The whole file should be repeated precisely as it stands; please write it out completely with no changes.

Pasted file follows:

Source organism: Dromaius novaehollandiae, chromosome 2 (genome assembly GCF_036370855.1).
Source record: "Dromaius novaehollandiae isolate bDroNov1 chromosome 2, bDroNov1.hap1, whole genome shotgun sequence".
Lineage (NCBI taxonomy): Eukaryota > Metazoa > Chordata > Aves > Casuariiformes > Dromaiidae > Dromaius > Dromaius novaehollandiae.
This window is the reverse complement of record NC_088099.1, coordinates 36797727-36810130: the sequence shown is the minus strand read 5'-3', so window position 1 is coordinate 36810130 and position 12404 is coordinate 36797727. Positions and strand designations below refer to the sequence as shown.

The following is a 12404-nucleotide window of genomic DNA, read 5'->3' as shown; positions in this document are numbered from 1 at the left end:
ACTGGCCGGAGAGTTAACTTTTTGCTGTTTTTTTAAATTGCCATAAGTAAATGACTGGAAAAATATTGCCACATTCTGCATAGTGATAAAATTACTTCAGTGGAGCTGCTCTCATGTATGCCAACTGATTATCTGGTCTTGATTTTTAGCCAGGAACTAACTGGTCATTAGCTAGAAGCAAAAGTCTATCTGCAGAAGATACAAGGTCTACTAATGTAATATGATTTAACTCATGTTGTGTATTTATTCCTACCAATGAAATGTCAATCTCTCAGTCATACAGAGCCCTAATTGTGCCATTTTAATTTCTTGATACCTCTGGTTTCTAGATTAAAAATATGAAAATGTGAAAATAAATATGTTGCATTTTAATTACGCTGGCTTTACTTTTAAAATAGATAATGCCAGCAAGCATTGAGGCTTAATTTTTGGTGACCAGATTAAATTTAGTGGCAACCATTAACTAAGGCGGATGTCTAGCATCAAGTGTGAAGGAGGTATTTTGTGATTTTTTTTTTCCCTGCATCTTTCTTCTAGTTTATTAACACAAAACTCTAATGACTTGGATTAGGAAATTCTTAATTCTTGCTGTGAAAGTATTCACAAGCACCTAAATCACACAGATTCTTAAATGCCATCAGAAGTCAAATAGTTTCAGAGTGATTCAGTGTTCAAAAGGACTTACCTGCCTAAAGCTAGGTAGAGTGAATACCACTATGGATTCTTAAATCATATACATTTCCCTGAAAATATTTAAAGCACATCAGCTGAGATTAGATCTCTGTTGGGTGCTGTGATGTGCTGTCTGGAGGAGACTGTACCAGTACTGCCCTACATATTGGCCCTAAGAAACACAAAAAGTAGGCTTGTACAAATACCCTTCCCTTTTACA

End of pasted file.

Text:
Source organism: Dromaius novaehollandiae, chromosome 2 (genome assembly GCF_036370855.1).
Source record: "Dromaius novaehollandiae isolate bDroNov1 chromosome 2, bDroNov1.hap1, whole genome shotgun sequence".
Lineage (NCBI taxonomy): Eukaryota > Metazoa > Chordata > Aves > Casuariiformes > Dromaiidae > Dromaius > Dromaius novaehollandiae.
This window is the reverse complement of record NC_088099.1, coordinates 36797727-36810130: the sequence shown is the minus strand read 5'-3', so window position 1 is coordinate 36810130 and position 12404 is coordinate 36797727. Positions and strand designations below refer to the sequence as shown.

The following is a 12404-nucleotide window of genomic DNA, read 5'->3' as shown; positions in this document are numbered from 1 at the left end:
ACTGGCCGGAGAGTTAACTTTTTGCTGTTTTTTTAAATTGCCATAAGTAAATGACTGGAAAAATATTGCCACATTCTGCATAGTGATAAAATTACTTCAGTGGAGCTGCTCTCATGTATGCCAACTGATTATCTGGTCTTGATTTTTAGCCAGGAACTAACTGGTCATTAGCTAGAAGCAAAAGTCTATCTGCAGAAGATACAAGGTCTACTAATGTAATATGATTTAACTCATGTTGTGTATTTATTCCTACCAATGAAATGTCAATCTCTCAGTCATACAGAGCCCTAATTGTGCCATTTTAATTTCTTGATACCTCTGGTTTCTAGATTAAAAATATGAAAATGTGAAAATAAATATGTTGCATTTTAATTACGCTGGCTTTACTTTTAAAATAGATAATGCCAGCAAGCATTGAGGCTTAATTTTTGGTGACCAGATTAAATTTAGTGGCAACCATTAACTAAGGCGGATGTCTAGCATCAAGTGTGAAGGAGGTATTTTGTGATTTTTTTTTTCCCTGCATCTTTCTTCTAGTTTATTAACACAAAACTCTAATGACTTGGATTAGGAAATTCTTAATTCTTGCTGTGAAAGTATTCACAAGCACCTAAATCACACAGATTCTTAAATGCCATCAGAAGTCAAATAGTTTCAGAGTGATTCAGTGTTCAAAAGGACTTACCTGCCTAAAGCTAGGTAGAGTGAATACCACTATGGATTCTTAAATCATATACATTTCCCTGAAAATATTTAAAGCACATCAGCTGAGATTAGATCTCTGTTGGGTGCTGTGATGTGCTGTCTGGAGGAGACTGTACCAGTACTGCCCTACATATTGGCCCTAAGAAACACAAAAAGTAGGCTTGTACAAATACCCTTCCCTTTTACA